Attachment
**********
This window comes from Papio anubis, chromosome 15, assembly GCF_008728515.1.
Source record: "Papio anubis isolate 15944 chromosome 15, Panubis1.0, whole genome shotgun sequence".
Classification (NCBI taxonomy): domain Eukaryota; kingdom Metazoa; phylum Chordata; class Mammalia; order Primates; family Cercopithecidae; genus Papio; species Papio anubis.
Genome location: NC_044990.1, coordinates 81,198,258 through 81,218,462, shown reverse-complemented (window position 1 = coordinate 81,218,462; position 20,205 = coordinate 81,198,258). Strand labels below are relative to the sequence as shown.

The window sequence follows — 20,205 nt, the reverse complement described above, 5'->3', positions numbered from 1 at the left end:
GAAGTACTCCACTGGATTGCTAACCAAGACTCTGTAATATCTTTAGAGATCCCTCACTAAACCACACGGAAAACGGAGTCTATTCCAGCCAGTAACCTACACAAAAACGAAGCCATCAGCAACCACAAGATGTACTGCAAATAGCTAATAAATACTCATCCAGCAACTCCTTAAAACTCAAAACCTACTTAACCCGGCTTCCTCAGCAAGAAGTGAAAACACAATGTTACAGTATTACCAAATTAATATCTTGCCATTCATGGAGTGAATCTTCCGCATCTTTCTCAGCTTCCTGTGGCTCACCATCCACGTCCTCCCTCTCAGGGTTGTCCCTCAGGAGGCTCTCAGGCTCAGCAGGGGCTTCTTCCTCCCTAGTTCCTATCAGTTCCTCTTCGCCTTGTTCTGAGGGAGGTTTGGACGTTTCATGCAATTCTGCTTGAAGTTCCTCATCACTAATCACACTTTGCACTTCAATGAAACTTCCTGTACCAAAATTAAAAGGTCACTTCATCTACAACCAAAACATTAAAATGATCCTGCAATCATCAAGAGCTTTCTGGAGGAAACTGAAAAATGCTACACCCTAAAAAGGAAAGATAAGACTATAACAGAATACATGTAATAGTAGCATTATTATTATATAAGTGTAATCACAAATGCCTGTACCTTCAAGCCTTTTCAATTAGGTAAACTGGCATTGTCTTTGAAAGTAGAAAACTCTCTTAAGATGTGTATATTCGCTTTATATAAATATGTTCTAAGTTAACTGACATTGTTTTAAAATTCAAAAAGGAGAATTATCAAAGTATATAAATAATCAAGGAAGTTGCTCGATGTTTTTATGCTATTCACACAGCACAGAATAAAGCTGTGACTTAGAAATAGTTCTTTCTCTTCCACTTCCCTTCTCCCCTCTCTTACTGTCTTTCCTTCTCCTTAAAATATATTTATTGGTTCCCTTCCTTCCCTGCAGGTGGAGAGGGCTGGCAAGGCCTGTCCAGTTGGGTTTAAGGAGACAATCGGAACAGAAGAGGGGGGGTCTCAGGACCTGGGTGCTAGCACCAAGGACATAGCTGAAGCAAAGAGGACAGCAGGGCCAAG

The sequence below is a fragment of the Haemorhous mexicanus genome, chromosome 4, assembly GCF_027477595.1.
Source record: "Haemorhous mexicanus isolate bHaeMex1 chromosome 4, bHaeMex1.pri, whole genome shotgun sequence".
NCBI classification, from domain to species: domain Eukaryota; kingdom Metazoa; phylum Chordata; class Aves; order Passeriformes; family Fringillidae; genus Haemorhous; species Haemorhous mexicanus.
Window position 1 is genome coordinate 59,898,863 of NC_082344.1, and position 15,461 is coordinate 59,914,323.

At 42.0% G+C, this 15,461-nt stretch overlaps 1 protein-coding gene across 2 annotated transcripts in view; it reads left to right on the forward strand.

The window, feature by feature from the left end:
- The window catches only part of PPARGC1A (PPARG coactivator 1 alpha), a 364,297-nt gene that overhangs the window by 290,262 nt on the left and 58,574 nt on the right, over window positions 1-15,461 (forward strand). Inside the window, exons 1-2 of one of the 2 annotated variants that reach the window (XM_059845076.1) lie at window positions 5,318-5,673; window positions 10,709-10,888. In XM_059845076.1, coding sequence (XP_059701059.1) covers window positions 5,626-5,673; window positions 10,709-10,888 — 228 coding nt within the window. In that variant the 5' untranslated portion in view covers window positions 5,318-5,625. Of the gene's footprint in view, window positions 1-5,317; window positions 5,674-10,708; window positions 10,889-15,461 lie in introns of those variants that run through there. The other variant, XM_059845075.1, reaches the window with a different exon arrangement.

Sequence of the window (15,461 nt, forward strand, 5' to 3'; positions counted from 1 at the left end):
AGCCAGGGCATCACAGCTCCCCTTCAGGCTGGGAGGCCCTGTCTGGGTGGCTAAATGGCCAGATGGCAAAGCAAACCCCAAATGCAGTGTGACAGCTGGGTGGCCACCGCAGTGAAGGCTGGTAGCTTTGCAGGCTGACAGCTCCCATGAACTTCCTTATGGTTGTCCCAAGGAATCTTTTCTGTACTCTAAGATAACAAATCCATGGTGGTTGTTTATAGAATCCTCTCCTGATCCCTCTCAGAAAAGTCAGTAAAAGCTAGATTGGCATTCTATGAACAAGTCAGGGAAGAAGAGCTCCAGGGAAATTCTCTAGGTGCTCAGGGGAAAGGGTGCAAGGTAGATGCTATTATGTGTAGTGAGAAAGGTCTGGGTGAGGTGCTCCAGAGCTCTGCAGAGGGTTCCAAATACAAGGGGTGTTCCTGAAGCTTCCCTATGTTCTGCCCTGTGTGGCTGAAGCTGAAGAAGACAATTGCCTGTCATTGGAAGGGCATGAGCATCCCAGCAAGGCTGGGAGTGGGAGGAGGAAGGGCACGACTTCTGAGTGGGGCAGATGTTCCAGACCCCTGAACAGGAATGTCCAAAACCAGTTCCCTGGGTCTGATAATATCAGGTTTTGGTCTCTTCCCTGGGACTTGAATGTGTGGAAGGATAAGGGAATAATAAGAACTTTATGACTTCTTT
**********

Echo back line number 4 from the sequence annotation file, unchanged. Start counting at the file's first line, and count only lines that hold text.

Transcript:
Genome location: NC_044990.1, coordinates 81,198,258 through 81,218,462, shown reverse-complemented (window position 1 = coordinate 81,218,462; position 20,205 = coordinate 81,198,258). Strand labels below are relative to the sequence as shown.